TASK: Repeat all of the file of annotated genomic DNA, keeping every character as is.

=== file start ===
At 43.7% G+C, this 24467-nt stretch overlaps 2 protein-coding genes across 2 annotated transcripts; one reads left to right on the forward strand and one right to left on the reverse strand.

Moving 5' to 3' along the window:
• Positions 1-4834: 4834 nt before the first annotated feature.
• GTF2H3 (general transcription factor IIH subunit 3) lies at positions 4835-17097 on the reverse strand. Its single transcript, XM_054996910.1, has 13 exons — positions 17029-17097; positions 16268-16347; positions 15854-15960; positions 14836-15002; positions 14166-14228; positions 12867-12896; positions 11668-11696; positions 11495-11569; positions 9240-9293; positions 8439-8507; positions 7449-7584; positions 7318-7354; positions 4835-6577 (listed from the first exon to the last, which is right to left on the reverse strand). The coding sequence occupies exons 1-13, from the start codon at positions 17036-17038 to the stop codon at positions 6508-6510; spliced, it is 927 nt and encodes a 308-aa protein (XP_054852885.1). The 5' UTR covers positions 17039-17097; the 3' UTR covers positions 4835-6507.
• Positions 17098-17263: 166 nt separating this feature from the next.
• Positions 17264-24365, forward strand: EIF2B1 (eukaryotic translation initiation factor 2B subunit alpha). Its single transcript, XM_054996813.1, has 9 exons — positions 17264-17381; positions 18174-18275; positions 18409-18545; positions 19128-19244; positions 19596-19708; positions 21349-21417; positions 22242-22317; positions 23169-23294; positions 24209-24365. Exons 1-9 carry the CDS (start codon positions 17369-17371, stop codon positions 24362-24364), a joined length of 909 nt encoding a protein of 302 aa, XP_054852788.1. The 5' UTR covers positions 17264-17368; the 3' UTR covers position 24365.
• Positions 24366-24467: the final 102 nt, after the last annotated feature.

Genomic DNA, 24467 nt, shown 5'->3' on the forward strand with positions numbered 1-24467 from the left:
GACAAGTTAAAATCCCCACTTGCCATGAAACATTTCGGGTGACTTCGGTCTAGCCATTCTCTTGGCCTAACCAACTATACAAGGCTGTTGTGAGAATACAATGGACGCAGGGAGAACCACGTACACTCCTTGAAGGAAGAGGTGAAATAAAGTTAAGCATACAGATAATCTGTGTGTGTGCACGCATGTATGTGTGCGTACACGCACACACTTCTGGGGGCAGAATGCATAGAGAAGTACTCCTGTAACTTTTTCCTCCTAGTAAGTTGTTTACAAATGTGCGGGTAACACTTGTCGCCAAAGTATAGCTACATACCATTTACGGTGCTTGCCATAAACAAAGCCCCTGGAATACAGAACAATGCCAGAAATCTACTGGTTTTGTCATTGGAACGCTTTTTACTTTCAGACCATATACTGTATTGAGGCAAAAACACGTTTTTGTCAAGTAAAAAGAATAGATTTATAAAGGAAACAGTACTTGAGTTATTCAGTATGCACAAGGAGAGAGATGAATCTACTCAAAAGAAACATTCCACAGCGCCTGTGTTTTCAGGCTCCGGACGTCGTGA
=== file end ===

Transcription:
At 43.7% G+C, this 24467-nt stretch overlaps 2 protein-coding genes across 2 annotated transcripts; one reads left to right on the forward strand and one right to left on the reverse strand.

Moving 5' to 3' along the window:
• Positions 1-4834: 4834 nt before the first annotated feature.
• GTF2H3 (general transcription factor IIH subunit 3) lies at positions 4835-17097 on the reverse strand. Its single transcript, XM_054996910.1, has 13 exons — positions 17029-17097; positions 16268-16347; positions 15854-15960; positions 14836-15002; positions 14166-14228; positions 12867-12896; positions 11668-11696; positions 11495-11569; positions 9240-9293; positions 8439-8507; positions 7449-7584; positions 7318-7354; positions 4835-6577 (listed from the first exon to the last, which is right to left on the reverse strand). The coding sequence occupies exons 1-13, from the start codon at positions 17036-17038 to the stop codon at positions 6508-6510; spliced, it is 927 nt and encodes a 308-aa protein (XP_054852885.1). The 5' UTR covers positions 17039-17097; the 3' UTR covers positions 4835-6507.
• Positions 17098-17263: 166 nt separating this feature from the next.
• Positions 17264-24365, forward strand: EIF2B1 (eukaryotic translation initiation factor 2B subunit alpha). Its single transcript, XM_054996813.1, has 9 exons — positions 17264-17381; positions 18174-18275; positions 18409-18545; positions 19128-19244; positions 19596-19708; positions 21349-21417; positions 22242-22317; positions 23169-23294; positions 24209-24365. Exons 1-9 carry the CDS (start codon positions 17369-17371, stop codon positions 24362-24364), a joined length of 909 nt encoding a protein of 302 aa, XP_054852788.1. The 5' UTR covers positions 17264-17368; the 3' UTR covers position 24365.
• Positions 24366-24467: the final 102 nt, after the last annotated feature.

Genomic DNA, 24467 nt, shown 5'->3' on the forward strand with positions numbered 1-24467 from the left:
GACAAGTTAAAATCCCCACTTGCCATGAAACATTTCGGGTGACTTCGGTCTAGCCATTCTCTTGGCCTAACCAACTATACAAGGCTGTTGTGAGAATACAATGGACGCAGGGAGAACCACGTACACTCCTTGAAGGAAGAGGTGAAATAAAGTTAAGCATACAGATAATCTGTGTGTGTGCACGCATGTATGTGTGCGTACACGCACACACTTCTGGGGGCAGAATGCATAGAGAAGTACTCCTGTAACTTTTTCCTCCTAGTAAGTTGTTTACAAATGTGCGGGTAACACTTGTCGCCAAAGTATAGCTACATACCATTTACGGTGCTTGCCATAAACAAAGCCCCTGGAATACAGAACAATGCCAGAAATCTACTGGTTTTGTCATTGGAACGCTTTTTACTTTCAGACCATATACTGTATTGAGGCAAAAACACGTTTTTGTCAAGTAAAAAGAATAGATTTATAAAGGAAACAGTACTTGAGTTATTCAGTATGCACAAGGAGAGAGATGAATCTACTCAAAAGAAACATTCCACAGCGCCTGTGTTTTCAGGCTCCGGACGTCGTGA